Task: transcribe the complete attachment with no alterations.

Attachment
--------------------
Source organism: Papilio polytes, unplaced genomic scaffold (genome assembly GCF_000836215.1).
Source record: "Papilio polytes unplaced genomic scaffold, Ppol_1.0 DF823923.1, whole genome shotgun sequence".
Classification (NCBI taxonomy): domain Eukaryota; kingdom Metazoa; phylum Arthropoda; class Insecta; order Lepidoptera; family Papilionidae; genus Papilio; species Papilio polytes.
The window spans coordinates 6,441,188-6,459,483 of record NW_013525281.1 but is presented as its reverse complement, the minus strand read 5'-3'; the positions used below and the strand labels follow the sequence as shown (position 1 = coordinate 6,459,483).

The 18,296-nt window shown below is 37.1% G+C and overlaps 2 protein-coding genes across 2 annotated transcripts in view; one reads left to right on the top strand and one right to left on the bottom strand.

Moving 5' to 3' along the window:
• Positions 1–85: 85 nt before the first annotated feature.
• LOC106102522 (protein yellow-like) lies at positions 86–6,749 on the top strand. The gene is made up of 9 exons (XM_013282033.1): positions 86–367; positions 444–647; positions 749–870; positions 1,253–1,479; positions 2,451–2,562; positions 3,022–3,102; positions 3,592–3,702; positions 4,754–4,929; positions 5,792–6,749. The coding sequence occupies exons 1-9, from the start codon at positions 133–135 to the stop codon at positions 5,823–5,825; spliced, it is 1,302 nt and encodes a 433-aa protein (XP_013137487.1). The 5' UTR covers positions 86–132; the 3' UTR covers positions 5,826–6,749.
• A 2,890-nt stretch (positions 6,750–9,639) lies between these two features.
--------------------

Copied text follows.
Source organism: Papilio polytes, unplaced genomic scaffold (genome assembly GCF_000836215.1).
Source record: "Papilio polytes unplaced genomic scaffold, Ppol_1.0 DF823923.1, whole genome shotgun sequence".
Classification (NCBI taxonomy): domain Eukaryota; kingdom Metazoa; phylum Arthropoda; class Insecta; order Lepidoptera; family Papilionidae; genus Papilio; species Papilio polytes.
The window spans coordinates 6,441,188-6,459,483 of record NW_013525281.1 but is presented as its reverse complement, the minus strand read 5'-3'; the positions used below and the strand labels follow the sequence as shown (position 1 = coordinate 6,459,483).

The 18,296-nt window shown below is 37.1% G+C and overlaps 2 protein-coding genes across 2 annotated transcripts in view; one reads left to right on the top strand and one right to left on the bottom strand.

Moving 5' to 3' along the window:
• Positions 1–85: 85 nt before the first annotated feature.
• LOC106102522 (protein yellow-like) lies at positions 86–6,749 on the top strand. The gene is made up of 9 exons (XM_013282033.1): positions 86–367; positions 444–647; positions 749–870; positions 1,253–1,479; positions 2,451–2,562; positions 3,022–3,102; positions 3,592–3,702; positions 4,754–4,929; positions 5,792–6,749. The coding sequence occupies exons 1-9, from the start codon at positions 133–135 to the stop codon at positions 5,823–5,825; spliced, it is 1,302 nt and encodes a 433-aa protein (XP_013137487.1). The 5' UTR covers positions 86–132; the 3' UTR covers positions 5,826–6,749.
• A 2,890-nt stretch (positions 6,750–9,639) lies between these two features.